Capsule Reviews

Louise Bourgeois Etchings Much more interesting than pop star-turned-Kabbalah expert Madonna and more creatively charged than the bête noir of academe, Camille Paglia, Louise Bourgeois channels change like a chameleon with a penchant for maintaining the same warm place in the sun. Though she has perfected the art of reinventing herself, hers is a paradigm of discovery and reinvigoration based on maintenance of a good thing: sex, gender and the role memory plays in our everyday lived reality. Undaunted by age--she's 94--Bourgeois continues to revel in the world of sex play and possibility. The transparent bodies of the man and woman in "The Couple" reveal sexual penetration at work. All the while the woman stands on the man, her red heels atop his bare feet. In the two prints "Male and Female," two subtly sexualized cats stand head-to-head with caricatured genitalia. The sinuous and undulating line of these etchings markedly contrasts with the orthogonal edges of "The Rectory," a stoic rendering of a Georgian temple-fronted facade that reads like a house of discipline. The order and tight craftsmanship of this work are the means of imaginative whim and play. Through October 1 at Dunn and Brown Contemporary, 5020 Tracy St., 214-521-4322. (Charissa N. Terranova)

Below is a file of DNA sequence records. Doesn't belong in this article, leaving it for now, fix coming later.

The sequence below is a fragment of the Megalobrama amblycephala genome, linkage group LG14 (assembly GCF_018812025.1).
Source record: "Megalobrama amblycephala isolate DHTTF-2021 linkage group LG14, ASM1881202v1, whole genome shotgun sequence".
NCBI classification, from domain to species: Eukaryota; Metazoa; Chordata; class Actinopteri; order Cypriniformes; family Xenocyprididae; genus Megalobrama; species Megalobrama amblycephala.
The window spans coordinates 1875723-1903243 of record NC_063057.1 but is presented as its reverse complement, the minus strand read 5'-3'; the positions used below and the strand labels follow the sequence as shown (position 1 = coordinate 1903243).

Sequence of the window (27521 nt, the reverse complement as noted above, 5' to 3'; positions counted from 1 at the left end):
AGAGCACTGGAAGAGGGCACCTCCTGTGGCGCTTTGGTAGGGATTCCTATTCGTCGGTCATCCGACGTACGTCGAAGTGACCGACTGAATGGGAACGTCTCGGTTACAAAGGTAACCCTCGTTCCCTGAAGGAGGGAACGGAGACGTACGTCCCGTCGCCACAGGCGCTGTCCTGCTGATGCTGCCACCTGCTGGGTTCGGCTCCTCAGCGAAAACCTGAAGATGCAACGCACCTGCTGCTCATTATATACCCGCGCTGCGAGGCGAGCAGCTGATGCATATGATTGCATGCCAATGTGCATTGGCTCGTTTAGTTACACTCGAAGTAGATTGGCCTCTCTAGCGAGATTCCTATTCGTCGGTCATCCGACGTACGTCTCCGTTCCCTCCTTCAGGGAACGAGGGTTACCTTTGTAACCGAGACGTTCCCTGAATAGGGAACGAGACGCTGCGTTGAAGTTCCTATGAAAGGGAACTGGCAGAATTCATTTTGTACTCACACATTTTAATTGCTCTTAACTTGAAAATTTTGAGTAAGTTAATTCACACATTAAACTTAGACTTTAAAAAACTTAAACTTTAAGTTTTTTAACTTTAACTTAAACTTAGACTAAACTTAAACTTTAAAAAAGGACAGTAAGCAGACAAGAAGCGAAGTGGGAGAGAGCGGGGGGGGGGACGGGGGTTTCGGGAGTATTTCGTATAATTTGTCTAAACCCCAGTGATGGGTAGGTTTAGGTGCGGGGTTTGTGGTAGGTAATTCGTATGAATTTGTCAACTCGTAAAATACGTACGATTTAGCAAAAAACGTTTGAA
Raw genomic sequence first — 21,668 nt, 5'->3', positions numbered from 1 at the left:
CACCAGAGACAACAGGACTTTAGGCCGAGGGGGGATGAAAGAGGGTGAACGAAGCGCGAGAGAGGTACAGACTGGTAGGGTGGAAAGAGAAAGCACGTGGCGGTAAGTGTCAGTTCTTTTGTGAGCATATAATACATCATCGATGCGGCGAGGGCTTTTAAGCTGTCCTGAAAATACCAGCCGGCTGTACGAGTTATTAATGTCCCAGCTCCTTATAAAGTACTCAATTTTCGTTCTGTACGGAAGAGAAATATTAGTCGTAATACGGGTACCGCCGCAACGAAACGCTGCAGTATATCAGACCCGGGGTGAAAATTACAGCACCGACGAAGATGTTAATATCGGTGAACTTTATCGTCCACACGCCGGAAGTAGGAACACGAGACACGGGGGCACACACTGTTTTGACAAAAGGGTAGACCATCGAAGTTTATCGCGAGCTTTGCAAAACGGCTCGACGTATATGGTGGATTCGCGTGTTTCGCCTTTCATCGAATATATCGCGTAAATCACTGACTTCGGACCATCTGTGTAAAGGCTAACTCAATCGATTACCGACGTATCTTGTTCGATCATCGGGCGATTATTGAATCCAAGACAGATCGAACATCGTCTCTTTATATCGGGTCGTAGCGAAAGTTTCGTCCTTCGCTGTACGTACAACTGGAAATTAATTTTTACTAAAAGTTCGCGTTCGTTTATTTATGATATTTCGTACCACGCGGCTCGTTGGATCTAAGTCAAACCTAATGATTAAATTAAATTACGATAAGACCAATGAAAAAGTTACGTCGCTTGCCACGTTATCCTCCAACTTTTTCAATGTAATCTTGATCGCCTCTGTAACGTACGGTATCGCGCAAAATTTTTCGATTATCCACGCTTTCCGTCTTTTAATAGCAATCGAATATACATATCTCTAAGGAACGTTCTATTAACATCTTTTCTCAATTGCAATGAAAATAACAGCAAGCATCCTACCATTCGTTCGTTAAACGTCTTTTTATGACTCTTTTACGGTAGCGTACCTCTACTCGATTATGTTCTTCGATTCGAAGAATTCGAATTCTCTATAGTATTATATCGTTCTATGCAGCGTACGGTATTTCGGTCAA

John Pomara Contemporary Legend Pomara takes painting to a level of intergalactic communication, with every blip-line running across the shiny taut surfaces of his painting reading like a trail line of a shuttle shooting through space. He's a futurist working in an ancient medium, a cyber-naut floating through space with paintbrush and squeegee in hand. Pomara has been bestowed the much-deserved honor of Texas "legend." More than a mythic figure, though, Pomara is a realist who sees painting's new potential in the digital age. In "Track and Field" (1997), a series of 45 photocopies, Pomara transforms a Xerox machine into a painting tool, manipulating paint drips as the copier-camera scans away. This survey of the artist's work includes paintings and print work from the early '90s to the present. The power of this show is in teaching us about the gifts of one artist using the ready-at-hand, from copy machine to desktop software, photographic pixel to digital bit. Through October 22 at the Dallas Center for Contemporary Art, 2801 Swiss Ave., 214-821-2522. (C.T.)


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